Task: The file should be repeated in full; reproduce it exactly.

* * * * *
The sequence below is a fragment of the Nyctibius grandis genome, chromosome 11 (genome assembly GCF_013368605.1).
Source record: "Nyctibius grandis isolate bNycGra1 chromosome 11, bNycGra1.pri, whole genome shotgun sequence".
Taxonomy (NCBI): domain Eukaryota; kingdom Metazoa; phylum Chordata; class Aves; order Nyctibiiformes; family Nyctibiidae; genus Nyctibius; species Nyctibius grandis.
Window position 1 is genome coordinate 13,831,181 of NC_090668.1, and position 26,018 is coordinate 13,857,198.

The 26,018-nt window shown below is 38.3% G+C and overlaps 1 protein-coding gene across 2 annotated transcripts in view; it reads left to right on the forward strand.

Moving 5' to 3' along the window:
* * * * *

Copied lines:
The sequence below is a fragment of the Nyctibius grandis genome, chromosome 11 (genome assembly GCF_013368605.1).
Source record: "Nyctibius grandis isolate bNycGra1 chromosome 11, bNycGra1.pri, whole genome shotgun sequence".
Taxonomy (NCBI): domain Eukaryota; kingdom Metazoa; phylum Chordata; class Aves; order Nyctibiiformes; family Nyctibiidae; genus Nyctibius; species Nyctibius grandis.
Window position 1 is genome coordinate 13,831,181 of NC_090668.1, and position 26,018 is coordinate 13,857,198.

The 26,018-nt window shown below is 38.3% G+C and overlaps 1 protein-coding gene across 2 annotated transcripts in view; it reads left to right on the forward strand.

Moving 5' to 3' along the window: